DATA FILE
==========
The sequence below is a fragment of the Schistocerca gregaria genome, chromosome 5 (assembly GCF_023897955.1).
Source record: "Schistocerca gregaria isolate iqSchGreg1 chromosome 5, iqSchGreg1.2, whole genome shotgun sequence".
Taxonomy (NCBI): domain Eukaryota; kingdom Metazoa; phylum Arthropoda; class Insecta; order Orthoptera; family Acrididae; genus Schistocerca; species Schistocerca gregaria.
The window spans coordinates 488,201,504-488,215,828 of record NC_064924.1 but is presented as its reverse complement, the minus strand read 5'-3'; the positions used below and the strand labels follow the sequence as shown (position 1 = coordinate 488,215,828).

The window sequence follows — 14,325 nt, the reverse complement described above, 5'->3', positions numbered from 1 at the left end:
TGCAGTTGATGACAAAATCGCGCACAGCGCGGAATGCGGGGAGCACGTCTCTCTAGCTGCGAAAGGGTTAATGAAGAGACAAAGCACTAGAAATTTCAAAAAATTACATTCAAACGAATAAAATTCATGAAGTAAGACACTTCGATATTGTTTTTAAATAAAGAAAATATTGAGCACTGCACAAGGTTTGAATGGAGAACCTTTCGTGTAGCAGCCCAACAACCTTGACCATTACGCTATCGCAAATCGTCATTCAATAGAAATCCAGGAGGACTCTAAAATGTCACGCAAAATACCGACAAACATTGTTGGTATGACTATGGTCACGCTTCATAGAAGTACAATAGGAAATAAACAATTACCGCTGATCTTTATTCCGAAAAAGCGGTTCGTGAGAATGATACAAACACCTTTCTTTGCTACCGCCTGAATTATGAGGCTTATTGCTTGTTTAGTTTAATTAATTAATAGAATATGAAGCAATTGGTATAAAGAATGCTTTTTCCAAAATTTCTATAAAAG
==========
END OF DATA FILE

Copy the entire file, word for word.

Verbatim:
The sequence below is a fragment of the Schistocerca gregaria genome, chromosome 5 (assembly GCF_023897955.1).
Source record: "Schistocerca gregaria isolate iqSchGreg1 chromosome 5, iqSchGreg1.2, whole genome shotgun sequence".
Taxonomy (NCBI): domain Eukaryota; kingdom Metazoa; phylum Arthropoda; class Insecta; order Orthoptera; family Acrididae; genus Schistocerca; species Schistocerca gregaria.
The window spans coordinates 488,201,504-488,215,828 of record NC_064924.1 but is presented as its reverse complement, the minus strand read 5'-3'; the positions used below and the strand labels follow the sequence as shown (position 1 = coordinate 488,215,828).

The window sequence follows — 14,325 nt, the reverse complement described above, 5'->3', positions numbered from 1 at the left end:
TGCAGTTGATGACAAAATCGCGCACAGCGCGGAATGCGGGGAGCACGTCTCTCTAGCTGCGAAAGGGTTAATGAAGAGACAAAGCACTAGAAATTTCAAAAAATTACATTCAAACGAATAAAATTCATGAAGTAAGACACTTCGATATTGTTTTTAAATAAAGAAAATATTGAGCACTGCACAAGGTTTGAATGGAGAACCTTTCGTGTAGCAGCCCAACAACCTTGACCATTACGCTATCGCAAATCGTCATTCAATAGAAATCCAGGAGGACTCTAAAATGTCACGCAAAATACCGACAAACATTGTTGGTATGACTATGGTCACGCTTCATAGAAGTACAATAGGAAATAAACAATTACCGCTGATCTTTATTCCGAAAAAGCGGTTCGTGAGAATGATACAAACACCTTTCTTTGCTACCGCCTGAATTATGAGGCTTATTGCTTGTTTAGTTTAATTAATTAATAGAATATGAAGCAATTGGTATAAAGAATGCTTTTTCCAAAATTTCTATAAAAG